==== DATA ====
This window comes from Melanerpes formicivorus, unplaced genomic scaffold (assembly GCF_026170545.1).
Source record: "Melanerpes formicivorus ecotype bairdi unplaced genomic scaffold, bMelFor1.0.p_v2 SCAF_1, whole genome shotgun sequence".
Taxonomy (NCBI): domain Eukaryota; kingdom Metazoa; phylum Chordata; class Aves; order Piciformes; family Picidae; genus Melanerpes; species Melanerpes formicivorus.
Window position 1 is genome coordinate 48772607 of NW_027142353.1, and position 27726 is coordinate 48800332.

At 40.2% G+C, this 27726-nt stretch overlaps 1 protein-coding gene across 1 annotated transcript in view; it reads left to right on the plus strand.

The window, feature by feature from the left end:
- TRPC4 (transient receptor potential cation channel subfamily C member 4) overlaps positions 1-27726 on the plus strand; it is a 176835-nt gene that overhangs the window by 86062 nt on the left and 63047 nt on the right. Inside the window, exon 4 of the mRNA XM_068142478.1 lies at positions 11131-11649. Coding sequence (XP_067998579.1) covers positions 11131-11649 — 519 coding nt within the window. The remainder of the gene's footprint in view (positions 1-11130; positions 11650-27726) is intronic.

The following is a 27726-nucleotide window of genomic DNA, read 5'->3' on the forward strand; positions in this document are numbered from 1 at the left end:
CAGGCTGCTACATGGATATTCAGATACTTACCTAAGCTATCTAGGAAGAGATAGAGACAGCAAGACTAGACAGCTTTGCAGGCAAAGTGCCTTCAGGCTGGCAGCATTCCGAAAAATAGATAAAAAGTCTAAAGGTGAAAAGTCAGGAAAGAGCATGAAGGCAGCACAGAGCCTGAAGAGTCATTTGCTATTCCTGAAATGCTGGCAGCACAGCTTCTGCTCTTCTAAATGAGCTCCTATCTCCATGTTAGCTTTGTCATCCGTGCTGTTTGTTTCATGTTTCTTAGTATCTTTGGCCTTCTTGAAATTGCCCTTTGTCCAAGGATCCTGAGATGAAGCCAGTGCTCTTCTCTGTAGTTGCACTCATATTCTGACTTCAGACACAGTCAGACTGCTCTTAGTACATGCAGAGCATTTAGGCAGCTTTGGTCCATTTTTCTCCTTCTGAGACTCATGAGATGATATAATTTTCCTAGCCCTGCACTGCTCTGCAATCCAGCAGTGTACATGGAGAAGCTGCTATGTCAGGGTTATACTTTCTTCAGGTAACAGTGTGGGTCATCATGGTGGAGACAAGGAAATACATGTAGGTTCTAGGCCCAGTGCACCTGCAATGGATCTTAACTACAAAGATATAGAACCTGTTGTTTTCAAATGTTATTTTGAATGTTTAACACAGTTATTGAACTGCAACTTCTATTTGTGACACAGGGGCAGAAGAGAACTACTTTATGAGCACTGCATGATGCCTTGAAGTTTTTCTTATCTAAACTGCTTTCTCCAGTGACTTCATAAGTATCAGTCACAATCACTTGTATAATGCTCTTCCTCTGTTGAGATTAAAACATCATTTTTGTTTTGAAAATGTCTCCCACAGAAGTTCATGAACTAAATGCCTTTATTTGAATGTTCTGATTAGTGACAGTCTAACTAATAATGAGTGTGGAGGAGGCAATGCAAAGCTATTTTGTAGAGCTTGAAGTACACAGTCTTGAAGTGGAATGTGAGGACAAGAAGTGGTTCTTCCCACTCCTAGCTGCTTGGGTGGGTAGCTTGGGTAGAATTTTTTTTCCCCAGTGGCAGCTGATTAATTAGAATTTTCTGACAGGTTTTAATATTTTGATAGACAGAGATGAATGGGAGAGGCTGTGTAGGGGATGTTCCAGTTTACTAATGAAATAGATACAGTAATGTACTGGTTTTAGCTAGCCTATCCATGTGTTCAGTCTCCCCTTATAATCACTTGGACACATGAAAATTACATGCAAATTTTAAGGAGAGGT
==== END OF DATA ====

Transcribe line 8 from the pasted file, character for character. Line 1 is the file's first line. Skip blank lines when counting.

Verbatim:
The following is a 27726-nucleotide window of genomic DNA, read 5'->3' on the forward strand; positions in this document are numbered from 1 at the left end: